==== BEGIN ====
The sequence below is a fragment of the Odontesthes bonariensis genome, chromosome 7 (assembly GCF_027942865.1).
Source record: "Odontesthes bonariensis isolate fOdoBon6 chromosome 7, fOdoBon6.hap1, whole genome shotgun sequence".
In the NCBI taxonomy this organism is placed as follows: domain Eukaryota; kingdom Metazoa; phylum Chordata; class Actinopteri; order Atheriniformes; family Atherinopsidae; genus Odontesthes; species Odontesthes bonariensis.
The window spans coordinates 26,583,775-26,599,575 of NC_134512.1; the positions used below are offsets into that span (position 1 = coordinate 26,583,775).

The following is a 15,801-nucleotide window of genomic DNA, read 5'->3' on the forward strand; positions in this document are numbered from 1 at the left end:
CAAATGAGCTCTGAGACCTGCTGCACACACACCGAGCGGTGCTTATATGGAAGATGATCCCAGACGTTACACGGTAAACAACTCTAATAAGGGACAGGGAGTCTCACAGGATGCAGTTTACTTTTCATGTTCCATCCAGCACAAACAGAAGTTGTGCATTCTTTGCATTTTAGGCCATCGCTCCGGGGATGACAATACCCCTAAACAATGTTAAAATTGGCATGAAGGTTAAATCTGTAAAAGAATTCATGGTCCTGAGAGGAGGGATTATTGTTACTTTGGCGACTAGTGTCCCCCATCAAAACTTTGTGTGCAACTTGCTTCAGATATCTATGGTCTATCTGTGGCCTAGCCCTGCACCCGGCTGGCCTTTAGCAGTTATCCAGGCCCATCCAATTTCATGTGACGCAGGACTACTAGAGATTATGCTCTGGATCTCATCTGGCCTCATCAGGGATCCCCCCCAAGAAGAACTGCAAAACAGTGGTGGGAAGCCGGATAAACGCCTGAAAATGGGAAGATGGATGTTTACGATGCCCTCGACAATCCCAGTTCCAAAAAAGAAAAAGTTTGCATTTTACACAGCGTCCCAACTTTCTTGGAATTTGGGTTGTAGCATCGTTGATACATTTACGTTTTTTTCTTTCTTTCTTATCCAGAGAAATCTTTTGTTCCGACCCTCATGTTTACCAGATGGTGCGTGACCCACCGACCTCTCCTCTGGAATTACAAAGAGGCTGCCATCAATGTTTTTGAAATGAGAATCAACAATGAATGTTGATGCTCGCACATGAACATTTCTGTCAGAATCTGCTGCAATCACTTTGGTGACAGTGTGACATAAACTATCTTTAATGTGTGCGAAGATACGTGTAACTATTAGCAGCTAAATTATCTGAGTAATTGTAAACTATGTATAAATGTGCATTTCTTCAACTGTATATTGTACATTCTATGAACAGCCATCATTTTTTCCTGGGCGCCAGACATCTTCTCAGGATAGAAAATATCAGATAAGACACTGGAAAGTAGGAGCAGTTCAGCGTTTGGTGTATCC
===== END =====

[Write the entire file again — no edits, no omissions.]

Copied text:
The sequence below is a fragment of the Odontesthes bonariensis genome, chromosome 7 (assembly GCF_027942865.1).
Source record: "Odontesthes bonariensis isolate fOdoBon6 chromosome 7, fOdoBon6.hap1, whole genome shotgun sequence".
In the NCBI taxonomy this organism is placed as follows: domain Eukaryota; kingdom Metazoa; phylum Chordata; class Actinopteri; order Atheriniformes; family Atherinopsidae; genus Odontesthes; species Odontesthes bonariensis.
The window spans coordinates 26,583,775-26,599,575 of NC_134512.1; the positions used below are offsets into that span (position 1 = coordinate 26,583,775).

The following is a 15,801-nucleotide window of genomic DNA, read 5'->3' on the forward strand; positions in this document are numbered from 1 at the left end:
CAAATGAGCTCTGAGACCTGCTGCACACACACCGAGCGGTGCTTATATGGAAGATGATCCCAGACGTTACACGGTAAACAACTCTAATAAGGGACAGGGAGTCTCACAGGATGCAGTTTACTTTTCATGTTCCATCCAGCACAAACAGAAGTTGTGCATTCTTTGCATTTTAGGCCATCGCTCCGGGGATGACAATACCCCTAAACAATGTTAAAATTGGCATGAAGGTTAAATCTGTAAAAGAATTCATGGTCCTGAGAGGAGGGATTATTGTTACTTTGGCGACTAGTGTCCCCCATCAAAACTTTGTGTGCAACTTGCTTCAGATATCTATGGTCTATCTGTGGCCTAGCCCTGCACCCGGCTGGCCTTTAGCAGTTATCCAGGCCCATCCAATTTCATGTGACGCAGGACTACTAGAGATTATGCTCTGGATCTCATCTGGCCTCATCAGGGATCCCCCCCAAGAAGAACTGCAAAACAGTGGTGGGAAGCCGGATAAACGCCTGAAAATGGGAAGATGGATGTTTACGATGCCCTCGACAATCCCAGTTCCAAAAAAGAAAAAGTTTGCATTTTACACAGCGTCCCAACTTTCTTGGAATTTGGGTTGTAGCATCGTTGATACATTTACGTTTTTTTCTTTCTTTCTTATCCAGAGAAATCTTTTGTTCCGACCCTCATGTTTACCAGATGGTGCGTGACCCACCGACCTCTCCTCTGGAATTACAAAGAGGCTGCCATCAATGTTTTTGAAATGAGAATCAACAATGAATGTTGATGCTCGCACATGAACATTTCTGTCAGAATCTGCTGCAATCACTTTGGTGACAGTGTGACATAAACTATCTTTAATGTGTGCGAAGATACGTGTAACTATTAGCAGCTAAATTATCTGAGTAATTGTAAACTATGTATAAATGTGCATTTCTTCAACTGTATATTGTACATTCTATGAACAGCCATCATTTTTTCCTGGGCGCCAGACATCTTCTCAGGATAGAAAATATCAGATAAGACACTGGAAAGTAGGAGCAGTTCAGCGTTTGGTGTATCC